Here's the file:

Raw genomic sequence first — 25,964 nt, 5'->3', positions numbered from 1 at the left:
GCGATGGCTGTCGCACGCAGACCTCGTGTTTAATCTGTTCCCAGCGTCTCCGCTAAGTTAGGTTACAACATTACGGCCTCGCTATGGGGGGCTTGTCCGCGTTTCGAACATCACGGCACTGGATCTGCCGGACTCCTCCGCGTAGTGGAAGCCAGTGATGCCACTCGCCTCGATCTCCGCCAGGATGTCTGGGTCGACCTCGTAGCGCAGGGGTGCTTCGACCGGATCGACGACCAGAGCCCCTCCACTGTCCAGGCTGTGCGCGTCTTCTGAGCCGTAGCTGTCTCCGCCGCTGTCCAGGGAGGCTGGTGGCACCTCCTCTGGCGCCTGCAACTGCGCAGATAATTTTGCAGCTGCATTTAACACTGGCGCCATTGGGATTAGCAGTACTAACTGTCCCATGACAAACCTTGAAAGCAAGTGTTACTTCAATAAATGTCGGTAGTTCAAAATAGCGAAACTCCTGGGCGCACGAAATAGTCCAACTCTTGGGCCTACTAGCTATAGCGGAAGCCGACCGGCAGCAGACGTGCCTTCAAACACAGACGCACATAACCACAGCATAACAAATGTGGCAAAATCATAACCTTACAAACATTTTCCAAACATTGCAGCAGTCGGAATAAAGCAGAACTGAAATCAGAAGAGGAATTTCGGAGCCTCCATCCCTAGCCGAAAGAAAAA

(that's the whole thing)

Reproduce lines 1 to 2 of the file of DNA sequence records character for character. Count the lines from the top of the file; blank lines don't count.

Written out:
Raw genomic sequence first — 25,964 nt, 5'->3', positions numbered from 1 at the left:
GCGATGGCTGTCGCACGCAGACCTCGTGTTTAATCTGTTCCCAGCGTCTCCGCTAAGTTAGGTTACAACATTACGGCCTCGCTATGGGGGGCTTGTCCGCGTTTCGAACATCACGGCACTGGATCTGCCGGACTCCTCCGCGTAGTGGAAGCCAGTGATGCCACTCGCCTCGATCTCCGCCAGGATGTCTGGGTCGACCTCGTAGCGCAGGGGTGCTTCGACCGGATCGACGACCAGAGCCCCTCCACTGTCCAGGCTGTGCGCGTCTTCTGAGCCGTAGCTGTCTCCGCCGCTGTCCAGGGAGGCTGGTGGCACCTCCTCTGGCGCCTGCAACTGCGCAGATAATTTTGCAGCTGCATTTAACACTGGCGCCATTGGGATTAGCAGTACTAACTGTCCCATGACAAACCTTGAAAGCAAGTGTTACTTCAATAAATGTCGGTAGTTCAAAATAGCGAAACTCCTGGGCGCACGAAATAGTCCAACTCTTGGGCCTACTAGCTATAGCGGAAGCCGACCGGCAGCAGACGTGCCTTCAAACACAGACGCACATAACCACAGCATAACAAATGTGGCAAAATCATAACCTTACAAACATTTTCCAAACATTGCAGCAGTCGGAATAAAGCAGAACTGAAATCAGAAGAGGAATTTCGGAGCCTCCATCCCTAGCCGAAAGAAAAA